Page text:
Originally Posted by The Doctor
Granted I haven't read the entirety of this thread yet, but I'm deeply grateful to see that there are actually still reasonable, rational Republicans and/or conservatives out there. You don't see many such individuals actively participating in North-American politics anymore.
From what I've seen north of the border in the last three elections I've been old enough to follow, the issues that are most bitterly disputed and used by both American parties to vilify the other are the major social issues - specifically things like abortion, marriage equality, etc. Matters that one would think should be easily resolved by a basic examination of America's foundation are dragged out, overblown, and used to paint the other guy as hating their country and/or its people.
So, in my mind, the single biggest thing modern right-wing American (and even to a somewhat lesser extent, other western) politicians need to do to become feasible and electable again is join the 21st century on the big social matters. There reaches a point where you're no longer the nation's social conscience, you're an impediment to much needed progress and advancement. And the only way to really avoid becoming such is (ironically) look backwards, and accept and promote the separation of Church and state as outlined by their own Constitution.
The United States were founded on the basis of morals and ethics that happen to be shared by Christianity. That's purely because Christianity was the predominant religion of the generation of European colonists who founded the nation. The same ethical guidelines are also shared by countless other religions throughout history. But the Union was not founded as a Christian state, and thus should not be governed by Christian law. The separation of Church and state is a massive part of what enables the very freedom of religion and expression that's been a staple element of American culture from day one, yet the same right-wing groups that cling so tightly to the "founding elements of [their] great nation" do all they can to impose their own religious beliefs on the government and thus the rest of the nation. I've never understood how one can cling to two such conflicting ideologies simultaneously.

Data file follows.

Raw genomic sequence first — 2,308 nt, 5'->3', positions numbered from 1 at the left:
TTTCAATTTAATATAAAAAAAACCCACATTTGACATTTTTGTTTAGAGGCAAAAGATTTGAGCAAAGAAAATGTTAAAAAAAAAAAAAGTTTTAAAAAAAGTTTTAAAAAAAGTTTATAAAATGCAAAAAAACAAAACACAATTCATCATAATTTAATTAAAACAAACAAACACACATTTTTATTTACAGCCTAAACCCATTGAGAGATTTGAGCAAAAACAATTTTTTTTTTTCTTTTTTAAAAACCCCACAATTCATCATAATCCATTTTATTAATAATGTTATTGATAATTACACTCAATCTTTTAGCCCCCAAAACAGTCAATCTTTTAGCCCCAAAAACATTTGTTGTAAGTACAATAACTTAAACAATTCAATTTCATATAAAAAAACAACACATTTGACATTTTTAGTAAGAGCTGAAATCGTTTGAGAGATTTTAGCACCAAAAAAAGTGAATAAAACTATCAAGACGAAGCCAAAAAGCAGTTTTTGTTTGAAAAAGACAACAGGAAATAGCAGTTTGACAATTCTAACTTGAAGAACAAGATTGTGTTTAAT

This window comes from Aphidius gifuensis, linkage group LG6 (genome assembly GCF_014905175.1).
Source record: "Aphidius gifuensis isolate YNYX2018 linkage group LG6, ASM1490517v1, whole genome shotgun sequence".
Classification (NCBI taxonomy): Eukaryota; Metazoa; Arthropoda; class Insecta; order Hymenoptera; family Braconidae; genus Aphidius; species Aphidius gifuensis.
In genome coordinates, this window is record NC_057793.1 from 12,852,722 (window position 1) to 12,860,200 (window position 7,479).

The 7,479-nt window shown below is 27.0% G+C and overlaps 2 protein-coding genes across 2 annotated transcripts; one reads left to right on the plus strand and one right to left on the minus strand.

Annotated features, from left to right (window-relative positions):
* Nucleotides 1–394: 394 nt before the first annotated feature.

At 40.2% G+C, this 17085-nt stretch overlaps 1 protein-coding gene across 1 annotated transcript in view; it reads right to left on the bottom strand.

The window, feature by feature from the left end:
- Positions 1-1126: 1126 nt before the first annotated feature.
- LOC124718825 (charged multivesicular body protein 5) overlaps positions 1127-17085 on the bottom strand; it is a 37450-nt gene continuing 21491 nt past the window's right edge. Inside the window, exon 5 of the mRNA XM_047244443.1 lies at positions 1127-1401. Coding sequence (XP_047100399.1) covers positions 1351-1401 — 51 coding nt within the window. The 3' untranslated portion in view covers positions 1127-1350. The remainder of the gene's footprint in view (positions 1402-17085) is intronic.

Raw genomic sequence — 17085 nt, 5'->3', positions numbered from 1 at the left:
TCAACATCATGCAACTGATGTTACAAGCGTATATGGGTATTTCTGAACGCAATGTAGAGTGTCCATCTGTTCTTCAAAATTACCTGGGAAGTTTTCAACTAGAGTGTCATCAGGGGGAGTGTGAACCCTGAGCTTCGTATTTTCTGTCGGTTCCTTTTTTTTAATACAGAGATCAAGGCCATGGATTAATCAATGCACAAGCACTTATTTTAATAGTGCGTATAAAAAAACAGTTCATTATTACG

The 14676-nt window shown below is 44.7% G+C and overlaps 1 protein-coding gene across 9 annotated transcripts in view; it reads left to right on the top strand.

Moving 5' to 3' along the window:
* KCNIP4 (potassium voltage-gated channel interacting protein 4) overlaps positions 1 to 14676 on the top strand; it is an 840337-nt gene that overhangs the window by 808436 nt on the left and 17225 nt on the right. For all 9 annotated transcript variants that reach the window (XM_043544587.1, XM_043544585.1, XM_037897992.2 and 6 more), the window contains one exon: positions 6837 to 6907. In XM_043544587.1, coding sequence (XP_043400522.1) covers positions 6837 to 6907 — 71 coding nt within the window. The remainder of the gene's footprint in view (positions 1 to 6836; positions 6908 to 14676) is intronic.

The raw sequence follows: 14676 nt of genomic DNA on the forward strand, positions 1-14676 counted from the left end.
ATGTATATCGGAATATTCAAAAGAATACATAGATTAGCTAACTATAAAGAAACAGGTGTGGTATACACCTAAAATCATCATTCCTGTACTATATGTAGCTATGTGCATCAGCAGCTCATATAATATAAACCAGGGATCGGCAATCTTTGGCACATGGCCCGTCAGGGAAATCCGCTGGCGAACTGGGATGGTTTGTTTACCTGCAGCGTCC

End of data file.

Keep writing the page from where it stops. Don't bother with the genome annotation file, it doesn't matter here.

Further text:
Consider for a moment the matter of abortion. There has yet to be a sensible, non-religious argument for outright banning abortion. And these arguments and beliefs are perfectly fine, so long as you can freely admit that you oppose it because of your religious beliefs. But when you try to force the government into legislating and "validating" (for lack of a better term) your religious belief by outlawing the practice in line with your beliefs, you're intruding on the religious and expressive freedom of those who do not share your opinion. But by permitting and legislating the practice, no one's rights or freedoms are being compromised - those opposed to abortion are not going to be forced to get one. And the very same applies to the topic of marriage equality, as well - permitting open and equal marriage opportunities intrudes on no one's rights, but introducing legislation against it does.
Once the Republican party comes to terms with this basic fact - or, alternatively, those that do understand this toss out the crazies that refuse to come to terms with it - then the matters that really matter, such as the country's massive debt crisis, can be properly discussed and resolved by both parties, and an action plan that both parties have made compromises for will be able to pass the desk of any President, regardless of his party.